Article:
DAVOS – Sixty-two. That is how many of the world’s wealthiest people own as much as the poorest 3.6 billion, down from 388 people in 2010. This shocking figure has made the rounds at this week’s annual meeting of the World Economic Forum (WEF) in Davos, as political and business leaders debate how to improve the state of the global economy. The question is whether the global elite attending Davos will take action to combat damagingly high (and growing) economic inequality.
World leaders have been worried about the rise in inequality for several years now; last September, they agreed to a Global Goal to reduce it. Yet the gap between the richest and the rest has continued to grow. This time last year, Oxfam predicted that the wealth of the top 1% would overtake that of the rest of the population by 2016; that milestone was reached two months ahead of schedule.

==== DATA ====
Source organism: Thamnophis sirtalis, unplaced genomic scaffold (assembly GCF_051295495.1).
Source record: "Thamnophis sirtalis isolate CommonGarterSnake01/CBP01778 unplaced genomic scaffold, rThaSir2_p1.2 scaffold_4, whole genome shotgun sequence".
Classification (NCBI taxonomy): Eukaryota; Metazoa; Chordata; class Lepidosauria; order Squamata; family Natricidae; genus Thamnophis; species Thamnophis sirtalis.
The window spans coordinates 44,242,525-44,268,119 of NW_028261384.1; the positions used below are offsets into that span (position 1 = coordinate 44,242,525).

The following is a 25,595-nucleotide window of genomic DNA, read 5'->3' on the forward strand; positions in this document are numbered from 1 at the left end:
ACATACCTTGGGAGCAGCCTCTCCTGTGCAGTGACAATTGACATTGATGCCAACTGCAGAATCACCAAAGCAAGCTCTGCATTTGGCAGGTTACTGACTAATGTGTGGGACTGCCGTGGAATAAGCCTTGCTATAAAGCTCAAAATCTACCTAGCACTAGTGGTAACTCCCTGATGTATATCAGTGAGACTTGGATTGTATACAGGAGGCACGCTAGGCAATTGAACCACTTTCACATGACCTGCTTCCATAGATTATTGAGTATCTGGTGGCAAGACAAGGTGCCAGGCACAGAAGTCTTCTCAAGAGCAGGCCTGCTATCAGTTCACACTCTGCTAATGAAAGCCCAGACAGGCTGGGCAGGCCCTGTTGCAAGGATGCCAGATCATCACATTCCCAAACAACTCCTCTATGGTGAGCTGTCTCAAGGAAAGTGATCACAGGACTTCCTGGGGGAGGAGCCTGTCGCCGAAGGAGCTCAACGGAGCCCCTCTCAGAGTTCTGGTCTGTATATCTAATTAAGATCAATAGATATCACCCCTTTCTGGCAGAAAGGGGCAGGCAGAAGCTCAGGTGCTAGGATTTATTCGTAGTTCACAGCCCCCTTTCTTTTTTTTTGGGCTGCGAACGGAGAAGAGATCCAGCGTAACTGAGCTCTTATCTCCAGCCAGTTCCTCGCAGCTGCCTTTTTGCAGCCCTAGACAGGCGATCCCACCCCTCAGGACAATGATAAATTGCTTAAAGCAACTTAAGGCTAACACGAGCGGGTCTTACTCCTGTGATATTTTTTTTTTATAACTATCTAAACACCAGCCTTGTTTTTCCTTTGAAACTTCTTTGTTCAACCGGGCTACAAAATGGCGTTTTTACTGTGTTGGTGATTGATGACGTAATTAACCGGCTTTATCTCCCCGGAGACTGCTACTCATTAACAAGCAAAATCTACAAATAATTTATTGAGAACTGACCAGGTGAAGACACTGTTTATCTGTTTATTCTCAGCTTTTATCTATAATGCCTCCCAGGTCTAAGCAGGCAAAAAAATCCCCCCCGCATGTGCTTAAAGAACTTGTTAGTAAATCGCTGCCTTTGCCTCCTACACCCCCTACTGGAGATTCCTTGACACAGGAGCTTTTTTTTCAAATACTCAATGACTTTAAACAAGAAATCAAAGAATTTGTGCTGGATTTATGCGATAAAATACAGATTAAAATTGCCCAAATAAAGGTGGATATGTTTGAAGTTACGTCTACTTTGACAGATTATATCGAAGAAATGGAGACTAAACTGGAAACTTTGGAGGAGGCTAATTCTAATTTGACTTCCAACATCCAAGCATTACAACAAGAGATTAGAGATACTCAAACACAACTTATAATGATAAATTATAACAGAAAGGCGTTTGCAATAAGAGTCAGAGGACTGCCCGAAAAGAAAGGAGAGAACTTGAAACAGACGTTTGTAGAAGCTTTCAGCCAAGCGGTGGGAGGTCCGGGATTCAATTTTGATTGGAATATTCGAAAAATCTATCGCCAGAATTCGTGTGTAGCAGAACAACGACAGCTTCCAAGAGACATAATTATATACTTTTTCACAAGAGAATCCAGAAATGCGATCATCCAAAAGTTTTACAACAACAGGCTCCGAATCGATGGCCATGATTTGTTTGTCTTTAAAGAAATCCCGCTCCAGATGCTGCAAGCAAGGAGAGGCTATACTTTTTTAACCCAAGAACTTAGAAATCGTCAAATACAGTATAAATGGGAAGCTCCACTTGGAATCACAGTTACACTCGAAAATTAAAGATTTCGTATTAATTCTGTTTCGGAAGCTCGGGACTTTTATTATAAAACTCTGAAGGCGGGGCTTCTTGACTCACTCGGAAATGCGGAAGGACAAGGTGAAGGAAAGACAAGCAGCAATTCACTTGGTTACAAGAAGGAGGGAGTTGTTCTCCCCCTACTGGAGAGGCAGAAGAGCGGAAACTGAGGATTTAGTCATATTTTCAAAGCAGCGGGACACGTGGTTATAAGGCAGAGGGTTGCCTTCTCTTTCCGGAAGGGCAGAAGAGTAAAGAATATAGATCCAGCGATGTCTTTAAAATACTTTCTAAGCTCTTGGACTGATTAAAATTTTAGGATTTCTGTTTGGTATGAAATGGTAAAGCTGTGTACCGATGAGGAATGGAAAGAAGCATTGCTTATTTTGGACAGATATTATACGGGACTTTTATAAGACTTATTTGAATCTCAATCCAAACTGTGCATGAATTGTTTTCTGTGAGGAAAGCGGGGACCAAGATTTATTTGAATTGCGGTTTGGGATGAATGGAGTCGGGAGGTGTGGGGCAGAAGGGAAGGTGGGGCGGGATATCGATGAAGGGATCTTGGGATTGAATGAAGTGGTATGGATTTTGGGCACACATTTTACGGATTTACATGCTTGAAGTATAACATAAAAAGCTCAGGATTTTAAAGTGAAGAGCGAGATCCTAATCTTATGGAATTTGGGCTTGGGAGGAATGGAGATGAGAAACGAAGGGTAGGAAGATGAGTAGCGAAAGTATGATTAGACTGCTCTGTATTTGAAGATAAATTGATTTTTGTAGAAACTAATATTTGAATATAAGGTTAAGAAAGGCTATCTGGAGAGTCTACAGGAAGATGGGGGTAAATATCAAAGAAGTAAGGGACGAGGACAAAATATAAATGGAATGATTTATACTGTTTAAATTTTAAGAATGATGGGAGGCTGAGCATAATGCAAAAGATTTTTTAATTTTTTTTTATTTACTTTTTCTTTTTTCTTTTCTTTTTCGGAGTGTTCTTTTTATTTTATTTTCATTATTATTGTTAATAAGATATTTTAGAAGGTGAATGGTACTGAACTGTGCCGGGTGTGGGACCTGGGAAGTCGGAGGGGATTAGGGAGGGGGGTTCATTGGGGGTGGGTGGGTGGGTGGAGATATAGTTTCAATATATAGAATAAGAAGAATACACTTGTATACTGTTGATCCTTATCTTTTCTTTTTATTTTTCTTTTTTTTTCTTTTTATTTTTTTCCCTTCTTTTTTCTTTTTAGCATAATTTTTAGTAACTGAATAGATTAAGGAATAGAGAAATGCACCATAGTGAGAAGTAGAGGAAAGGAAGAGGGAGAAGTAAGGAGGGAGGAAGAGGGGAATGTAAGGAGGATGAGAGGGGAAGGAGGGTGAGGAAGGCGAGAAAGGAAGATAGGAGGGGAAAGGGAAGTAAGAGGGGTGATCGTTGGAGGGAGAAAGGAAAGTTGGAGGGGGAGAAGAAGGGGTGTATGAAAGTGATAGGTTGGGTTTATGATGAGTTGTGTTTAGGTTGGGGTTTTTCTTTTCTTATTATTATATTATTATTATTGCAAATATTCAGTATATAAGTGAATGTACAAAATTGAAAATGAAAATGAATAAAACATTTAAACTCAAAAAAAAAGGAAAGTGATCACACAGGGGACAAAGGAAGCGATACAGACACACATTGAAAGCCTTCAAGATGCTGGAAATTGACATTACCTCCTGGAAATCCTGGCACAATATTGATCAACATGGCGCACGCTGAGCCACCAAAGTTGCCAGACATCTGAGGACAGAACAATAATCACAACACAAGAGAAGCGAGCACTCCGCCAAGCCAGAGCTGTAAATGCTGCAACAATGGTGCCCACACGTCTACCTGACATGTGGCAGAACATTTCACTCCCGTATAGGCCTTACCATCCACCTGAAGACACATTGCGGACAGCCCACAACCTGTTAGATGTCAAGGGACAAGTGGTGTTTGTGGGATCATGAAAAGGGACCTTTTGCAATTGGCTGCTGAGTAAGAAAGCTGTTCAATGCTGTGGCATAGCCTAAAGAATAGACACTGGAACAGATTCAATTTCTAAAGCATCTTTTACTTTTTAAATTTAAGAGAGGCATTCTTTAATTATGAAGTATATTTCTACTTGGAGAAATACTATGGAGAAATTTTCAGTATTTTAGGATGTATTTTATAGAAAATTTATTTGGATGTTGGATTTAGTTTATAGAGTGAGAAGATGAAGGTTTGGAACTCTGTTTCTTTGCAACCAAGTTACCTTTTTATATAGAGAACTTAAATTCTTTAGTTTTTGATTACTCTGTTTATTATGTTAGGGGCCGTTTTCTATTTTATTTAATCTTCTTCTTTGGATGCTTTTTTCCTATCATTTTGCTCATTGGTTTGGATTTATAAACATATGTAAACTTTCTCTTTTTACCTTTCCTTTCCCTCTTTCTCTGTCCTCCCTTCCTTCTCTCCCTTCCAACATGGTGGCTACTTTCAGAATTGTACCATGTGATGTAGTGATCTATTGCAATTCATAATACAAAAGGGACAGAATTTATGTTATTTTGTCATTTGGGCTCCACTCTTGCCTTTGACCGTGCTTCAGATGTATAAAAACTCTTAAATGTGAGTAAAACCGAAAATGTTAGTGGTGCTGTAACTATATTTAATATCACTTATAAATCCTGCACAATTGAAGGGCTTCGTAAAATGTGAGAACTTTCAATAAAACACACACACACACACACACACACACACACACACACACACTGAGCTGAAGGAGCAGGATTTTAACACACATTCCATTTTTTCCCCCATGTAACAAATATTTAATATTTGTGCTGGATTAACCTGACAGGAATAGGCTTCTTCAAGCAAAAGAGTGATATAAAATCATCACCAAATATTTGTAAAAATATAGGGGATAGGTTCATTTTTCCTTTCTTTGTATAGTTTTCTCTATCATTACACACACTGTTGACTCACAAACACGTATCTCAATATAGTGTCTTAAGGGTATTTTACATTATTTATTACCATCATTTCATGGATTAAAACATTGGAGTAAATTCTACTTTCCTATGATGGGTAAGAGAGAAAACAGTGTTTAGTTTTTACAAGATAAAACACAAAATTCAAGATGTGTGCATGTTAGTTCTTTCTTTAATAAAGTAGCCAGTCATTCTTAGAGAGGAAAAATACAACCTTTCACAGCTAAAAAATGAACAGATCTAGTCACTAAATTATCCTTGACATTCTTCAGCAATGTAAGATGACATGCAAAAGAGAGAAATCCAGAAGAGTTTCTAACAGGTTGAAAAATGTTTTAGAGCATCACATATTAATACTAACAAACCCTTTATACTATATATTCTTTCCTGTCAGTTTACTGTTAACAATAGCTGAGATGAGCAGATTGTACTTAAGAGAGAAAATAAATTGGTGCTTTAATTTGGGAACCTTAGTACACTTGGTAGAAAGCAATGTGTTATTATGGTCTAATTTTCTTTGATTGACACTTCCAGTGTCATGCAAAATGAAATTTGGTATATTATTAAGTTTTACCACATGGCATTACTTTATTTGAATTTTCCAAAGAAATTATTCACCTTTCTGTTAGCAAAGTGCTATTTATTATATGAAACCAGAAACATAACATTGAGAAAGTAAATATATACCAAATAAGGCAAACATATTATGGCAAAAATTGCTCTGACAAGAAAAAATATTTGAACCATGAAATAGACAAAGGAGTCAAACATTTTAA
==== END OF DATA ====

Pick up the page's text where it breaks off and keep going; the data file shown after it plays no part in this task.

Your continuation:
The longer we wait to take action, the more serious the consequences will be. Economic inequality is a corrosive force that undermines economic growth, hampers the fight against poverty, and sparks social unrest. In 2012, the WEF’s global risk report highlighted severe income inequality as the single greatest threat to social and political stability. Oxfam estimates that, without strong efforts to tackle inequality, the much-heralded goal of eradicating extreme poverty by 2030 will be impossible to reach.
The very real damage inequality does to people’s lives is evident across the globe. For example, garment workers in Myanmar told Oxfam that, even with overtime, they could not afford housing, food, and medicine. At the other end of the retail chain, the CEO’s of the clothing companies enjoy multimillion-dollar pay deals.